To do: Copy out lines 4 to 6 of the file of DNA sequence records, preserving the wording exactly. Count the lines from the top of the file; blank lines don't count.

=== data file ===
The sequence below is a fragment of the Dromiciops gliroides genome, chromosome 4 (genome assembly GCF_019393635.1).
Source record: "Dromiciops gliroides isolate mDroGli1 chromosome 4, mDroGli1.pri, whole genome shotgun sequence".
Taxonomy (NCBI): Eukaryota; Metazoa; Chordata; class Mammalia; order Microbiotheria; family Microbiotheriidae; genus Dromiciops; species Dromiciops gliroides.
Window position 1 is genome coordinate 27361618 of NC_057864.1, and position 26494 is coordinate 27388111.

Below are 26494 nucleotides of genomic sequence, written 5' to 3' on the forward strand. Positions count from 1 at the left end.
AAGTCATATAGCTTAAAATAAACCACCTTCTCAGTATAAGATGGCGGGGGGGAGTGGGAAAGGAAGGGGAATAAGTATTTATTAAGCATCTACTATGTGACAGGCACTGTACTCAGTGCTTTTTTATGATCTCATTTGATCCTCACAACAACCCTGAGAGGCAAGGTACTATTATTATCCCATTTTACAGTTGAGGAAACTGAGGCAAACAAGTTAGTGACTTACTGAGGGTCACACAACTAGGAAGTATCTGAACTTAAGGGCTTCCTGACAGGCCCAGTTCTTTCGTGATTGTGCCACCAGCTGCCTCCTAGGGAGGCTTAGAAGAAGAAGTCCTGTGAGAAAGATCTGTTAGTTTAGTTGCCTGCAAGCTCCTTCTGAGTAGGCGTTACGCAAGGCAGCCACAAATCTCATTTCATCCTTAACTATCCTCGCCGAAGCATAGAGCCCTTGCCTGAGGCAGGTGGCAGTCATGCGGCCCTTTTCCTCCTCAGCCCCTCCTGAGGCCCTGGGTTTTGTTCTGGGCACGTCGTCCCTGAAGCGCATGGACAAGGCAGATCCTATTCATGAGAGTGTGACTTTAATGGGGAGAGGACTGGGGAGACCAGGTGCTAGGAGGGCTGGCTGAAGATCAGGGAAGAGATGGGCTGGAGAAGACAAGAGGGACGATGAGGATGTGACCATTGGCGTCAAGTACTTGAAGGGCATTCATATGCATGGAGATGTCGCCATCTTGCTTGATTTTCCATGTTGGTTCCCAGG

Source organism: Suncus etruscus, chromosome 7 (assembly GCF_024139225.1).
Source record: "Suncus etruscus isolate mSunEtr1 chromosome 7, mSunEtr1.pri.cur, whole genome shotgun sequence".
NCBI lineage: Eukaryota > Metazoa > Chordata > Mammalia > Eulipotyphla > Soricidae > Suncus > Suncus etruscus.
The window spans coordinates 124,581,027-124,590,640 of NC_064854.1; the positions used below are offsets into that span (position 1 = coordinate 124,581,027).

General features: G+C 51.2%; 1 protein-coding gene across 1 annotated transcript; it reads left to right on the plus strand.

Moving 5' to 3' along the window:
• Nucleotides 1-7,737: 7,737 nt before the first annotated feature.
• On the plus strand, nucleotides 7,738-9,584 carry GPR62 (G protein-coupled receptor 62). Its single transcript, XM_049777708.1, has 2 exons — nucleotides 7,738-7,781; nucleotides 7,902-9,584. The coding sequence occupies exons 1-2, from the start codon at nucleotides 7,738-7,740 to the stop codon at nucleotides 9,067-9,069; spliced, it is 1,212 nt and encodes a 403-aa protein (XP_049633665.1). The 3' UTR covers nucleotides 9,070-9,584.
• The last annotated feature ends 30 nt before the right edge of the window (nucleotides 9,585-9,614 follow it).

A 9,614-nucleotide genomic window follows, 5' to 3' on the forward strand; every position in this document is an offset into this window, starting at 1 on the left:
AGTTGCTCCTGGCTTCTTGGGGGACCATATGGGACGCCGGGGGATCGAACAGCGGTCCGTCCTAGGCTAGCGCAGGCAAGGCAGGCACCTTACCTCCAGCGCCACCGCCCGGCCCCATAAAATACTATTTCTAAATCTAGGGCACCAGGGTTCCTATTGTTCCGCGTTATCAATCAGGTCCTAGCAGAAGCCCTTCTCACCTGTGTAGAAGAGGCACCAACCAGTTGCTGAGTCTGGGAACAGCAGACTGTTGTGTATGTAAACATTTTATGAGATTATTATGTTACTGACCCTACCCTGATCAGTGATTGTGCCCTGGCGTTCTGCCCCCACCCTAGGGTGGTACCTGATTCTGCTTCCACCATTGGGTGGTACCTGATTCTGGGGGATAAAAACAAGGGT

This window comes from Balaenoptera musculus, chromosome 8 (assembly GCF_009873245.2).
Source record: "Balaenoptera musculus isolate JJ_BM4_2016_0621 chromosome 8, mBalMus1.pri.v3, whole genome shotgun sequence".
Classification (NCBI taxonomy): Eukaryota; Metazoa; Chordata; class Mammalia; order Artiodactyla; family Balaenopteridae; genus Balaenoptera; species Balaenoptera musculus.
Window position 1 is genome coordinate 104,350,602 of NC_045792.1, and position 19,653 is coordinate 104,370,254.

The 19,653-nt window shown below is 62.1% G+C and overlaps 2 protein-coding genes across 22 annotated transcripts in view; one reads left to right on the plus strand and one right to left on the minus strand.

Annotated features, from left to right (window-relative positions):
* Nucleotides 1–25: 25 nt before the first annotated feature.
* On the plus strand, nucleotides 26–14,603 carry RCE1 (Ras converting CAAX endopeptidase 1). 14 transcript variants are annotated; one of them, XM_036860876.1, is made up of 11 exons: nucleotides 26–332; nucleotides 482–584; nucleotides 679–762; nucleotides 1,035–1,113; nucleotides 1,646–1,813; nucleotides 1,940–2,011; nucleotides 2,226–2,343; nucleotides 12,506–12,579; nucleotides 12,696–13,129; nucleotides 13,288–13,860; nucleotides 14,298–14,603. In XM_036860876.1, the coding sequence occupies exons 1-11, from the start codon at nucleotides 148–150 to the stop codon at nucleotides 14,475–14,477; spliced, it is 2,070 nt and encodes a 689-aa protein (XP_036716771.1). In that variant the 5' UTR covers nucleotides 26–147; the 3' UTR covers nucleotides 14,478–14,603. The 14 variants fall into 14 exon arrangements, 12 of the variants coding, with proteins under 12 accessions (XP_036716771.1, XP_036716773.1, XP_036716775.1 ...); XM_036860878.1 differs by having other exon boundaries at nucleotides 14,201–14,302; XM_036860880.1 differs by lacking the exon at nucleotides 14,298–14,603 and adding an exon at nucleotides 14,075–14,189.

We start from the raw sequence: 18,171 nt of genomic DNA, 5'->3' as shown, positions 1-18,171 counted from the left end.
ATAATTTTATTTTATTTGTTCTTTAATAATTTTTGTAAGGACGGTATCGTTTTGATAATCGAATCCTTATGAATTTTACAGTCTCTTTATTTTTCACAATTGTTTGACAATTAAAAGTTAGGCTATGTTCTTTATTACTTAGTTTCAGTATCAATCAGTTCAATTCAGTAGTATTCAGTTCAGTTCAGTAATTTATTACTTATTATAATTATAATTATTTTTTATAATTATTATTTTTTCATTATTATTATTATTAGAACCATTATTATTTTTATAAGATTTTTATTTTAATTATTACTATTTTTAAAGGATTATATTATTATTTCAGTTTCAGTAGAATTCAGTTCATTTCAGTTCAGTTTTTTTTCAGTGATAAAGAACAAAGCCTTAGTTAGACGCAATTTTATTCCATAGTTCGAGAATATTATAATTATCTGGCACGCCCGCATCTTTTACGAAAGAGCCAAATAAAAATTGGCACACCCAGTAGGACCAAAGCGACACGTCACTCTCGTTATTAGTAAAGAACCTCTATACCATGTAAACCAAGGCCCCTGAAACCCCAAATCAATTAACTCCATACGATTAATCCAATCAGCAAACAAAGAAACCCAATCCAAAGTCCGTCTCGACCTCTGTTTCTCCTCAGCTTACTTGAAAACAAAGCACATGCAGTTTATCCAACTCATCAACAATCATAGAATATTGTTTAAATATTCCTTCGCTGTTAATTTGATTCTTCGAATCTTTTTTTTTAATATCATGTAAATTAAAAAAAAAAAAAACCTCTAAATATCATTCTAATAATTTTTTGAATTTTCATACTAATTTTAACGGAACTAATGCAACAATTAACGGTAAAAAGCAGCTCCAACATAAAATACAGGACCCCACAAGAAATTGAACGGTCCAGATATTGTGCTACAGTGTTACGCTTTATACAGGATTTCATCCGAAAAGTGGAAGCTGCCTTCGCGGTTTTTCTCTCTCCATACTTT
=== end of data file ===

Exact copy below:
Window position 1 is genome coordinate 27361618 of NC_057864.1, and position 26494 is coordinate 27388111.

Below are 26494 nucleotides of genomic sequence, written 5' to 3' on the forward strand. Positions count from 1 at the left end.
AAGTCATATAGCTTAAAATAAACCACCTTCTCAGTATAAGATGGCGGGGGGGAGTGGGAAAGGAAGGGGAATAAGTATTTATTAAGCATCTACTATGTGACAGGCACTGTACTCAGTGCTTTTTTATGATCTCATTTGATCCTCACAACAACCCTGAGAGGCAAGGTACTATTATTATCCCATTTTACAGTTGAGGAAACTGAGGCAAACAAGTTAGTGACTTACTGAGGGTCACACAACTAGGAAGTATCTGAACTTAAGGGCTTCCTGACAGGCCCAGTTCTTTCGTGATTGTGCCACCAGCTGCCTCCTAGGGAGGCTTAGAAGAAGAAGTCCTGTGAGAAAGATCTGTTAGTTTAGTTGCCTGCAAGCTCCTTCTGAGTAGGCGTTACGCAAGGCAGCCACAAATCTCATTTCATCCTTAACTATCCTCGCCGAAGCATAGAGCCCTTGCCTGAGGCAGGTGGCAGTCATGCGGCCCTTTTCCTCCTCAGCCCCTCCTGAGGCCCTGGGTTTTGTTCTGGGCACGTCGTCCCTGAAGCGCATGGACAAGGCAGATCCTATTCATGAGAGTGTGACTTTAATGGGGAGAGGACTGGGGAGACCAGGTGCTAGGAGGGCTGGCTGAAGATCAGGGAAGAGATGGGCTGGAGAAGACAAGAGGGACGATGAGGATGTGACCATTGGCGTCAAGTACTTGAAGGGCATTCATATGCATGGAGATGTCGCCATCTTGCTTGATTTTCCATGTTGGTTCCCAGG